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db2x_xsltproc - XSLT processor invocation wrapper


db2x_xsltproc [options] xml-document


db2x_xsltproc invokes the XSLT 1.0 processor for docbook2X.

This command applies the XSLT stylesheet (usually given by the --stylesheet option) to the
XML document in the file xml-document. The result is written to standard output (unless
changed with --output).

To read the source XML document from standard input, specify - as the input document.


Display the docbook2X version.

--output file, -o file
Write output to the given file (or URI), instead of standard output.

--xinclude, -I
Process XInclude directives in the source document.

--sgml, -S
Indicate that the input document is SGML instead of XML. You need this set this
option if xml-document is actually a SGML file.

SGML parsing is implemented by conversion to XML via sgml2xml(1) from the SP
package (or osx(1) from the OpenSP package). All tag names in the SGML file will be
normalized to lowercase (i.e. the -xlower option of sgml2xml(1) is used). ID
attributes are available for the stylesheet (i.e. option -xid). In addition, any
ISO SDATA entities used in the SGML document are automatically converted to their
XML Unicode equivalents. (This is done by a sed filter.)

The encoding of the SGML document, if it is not us-ascii, must be specified with
the standard SP environment variables: SP_CHARSET_FIXED=1 SP_ENCODING=encoding.
(Note that XML files specify their encoding with the XML declaration <?xml
version="1.0" encoding="encoding" ?> at the top of the file.)

The above conversion options cannot be changed. If you desire different conversion
options, you should invoke sgml2xml(1) manually, and then pass the results of that
conversion to this program.

--catalogs catalog-files, -C catalog-files
Specify additional XML catalogs to use for resolving Formal Public Identifiers or
URIs. SGML catalogs are not supported.

These catalogs are not used for parsing an SGML document under the --sgml option.
Use the environment variable SGML_CATALOG_FILES instead to specify the catalogs for
parsing the SGML document.

--network, -N
db2x_xsltproc will normally refuse to load external resources from the network, for
security reasons. If you do want to load from the network, set this option.

Usually you want to have installed locally the relevent DTDs and other files, and
set up catalogs for them, rather than load them automatically from the network.

--stylesheet file, -s file
Specify the filename (or URI) of the stylesheet to use. The special values man and
texi are accepted as abbreviations, to specify that xml-document is in DocBook and
should be converted to man pages or Texinfo (respectively).

--param name=expr, -p name=expr
Add or modify a parameter to the stylesheet. name is a XSLT parameter name, and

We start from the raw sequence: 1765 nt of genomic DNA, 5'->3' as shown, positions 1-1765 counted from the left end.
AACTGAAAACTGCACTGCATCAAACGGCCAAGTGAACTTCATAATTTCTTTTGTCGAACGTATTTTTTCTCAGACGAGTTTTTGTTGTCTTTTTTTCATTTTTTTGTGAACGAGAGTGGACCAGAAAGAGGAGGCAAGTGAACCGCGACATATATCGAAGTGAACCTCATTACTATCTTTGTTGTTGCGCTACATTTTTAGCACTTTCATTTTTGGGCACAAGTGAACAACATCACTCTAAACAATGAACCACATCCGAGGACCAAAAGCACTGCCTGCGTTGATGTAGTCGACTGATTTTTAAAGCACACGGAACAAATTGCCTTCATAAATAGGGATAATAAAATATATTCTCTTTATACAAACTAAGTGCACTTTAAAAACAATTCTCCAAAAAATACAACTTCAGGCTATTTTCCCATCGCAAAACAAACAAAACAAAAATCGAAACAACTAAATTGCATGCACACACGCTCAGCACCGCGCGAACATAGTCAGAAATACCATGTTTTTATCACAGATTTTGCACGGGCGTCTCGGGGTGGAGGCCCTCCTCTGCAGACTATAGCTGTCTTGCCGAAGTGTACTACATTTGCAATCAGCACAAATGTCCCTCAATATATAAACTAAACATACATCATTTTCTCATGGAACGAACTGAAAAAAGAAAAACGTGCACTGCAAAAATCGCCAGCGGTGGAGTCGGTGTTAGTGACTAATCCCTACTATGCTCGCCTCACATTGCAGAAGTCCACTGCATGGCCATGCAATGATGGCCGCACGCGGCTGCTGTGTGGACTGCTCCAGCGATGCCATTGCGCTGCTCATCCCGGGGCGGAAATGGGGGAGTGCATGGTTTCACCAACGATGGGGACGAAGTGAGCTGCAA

expr is an XPath expression that evaluates to the desired value for the parameter.
(This means that strings must be quoted, in addition to the usual quoting of shell
arguments; use --string-param to avoid this.)

--string-param name=string, -g name=string
Add or modify a string-valued parameter to the stylesheet.

The string must be encoded in UTF-8 (regardless of the locale character encoding).

--debug, -d
Display, to standard error, logs of what is happening during the XSL

--nesting-limit n, -D n
Change the maximum number of nested calls to XSL templates, used to detect
potential infinite loops. If not specified, the limit is 500 (libxslt’s default).

--profile, -P
Display profile information: the total number of calls to each template in the
stylesheet and the time taken for each. This information is output to standard

--xslt-processor processor, -X processor
Select the underlying XSLT processor used. The possible choices for processor are:
libxslt, saxon, xalan-j.

The default processor is whatever was set when docbook2X was built. libxslt is
recommended (because it is lean and fast), but SAXON is much more robust and would
be more helpful when debugging stylesheets.

All the processors have XML catalogs support enabled. (docbook2X requires it.)
But note that not all the options above work with processors other than the libxslt


Specify XML Catalogs. If not specified, the standard catalog (/etc/xml/catalog) is
loaded, if available.

Specify the XSLT processor to use. The effect is the same as the --xslt-processor
option. The primary use of this variable is to allow you to quickly test different
XSLT processors without having to add --xslt-processor to every script or make file
in your documentation build system.


XML Stylesheet Language – Transformations (XSLT), version 1.0 ⟨http://www.w3.org/TR/xslt
, a W3C Recommendation.


In its earlier versions (< 0.8.4), docbook2X required XSLT extensions to run, and
db2x_xsltproc was a special libxslt-based processor that had these extensions compiled-in.
When the requirement for XSLT extensions was dropped, db2x_xsltproc became a Perl script
which translates the options to db2x_xsltproc to conform to the format accepted by the
stock xsltproc(1) which comes with libxslt.

The prime reason for the existence of this script is backward compatibility with any
scripts or make files that invoke docbook2X. However, it also became easy to add in
support for invoking other XSLT processors with a unified command-line interface. Indeed,
there is nothing special in this script to docbook2X, or even to DocBook, and it may be
used for running other sorts of stylesheets if you desire. Certainly the author prefers
using this command, because its invocation format is sane and is easy to use. (e.g. no
typing long class names for the Java-based processors!)

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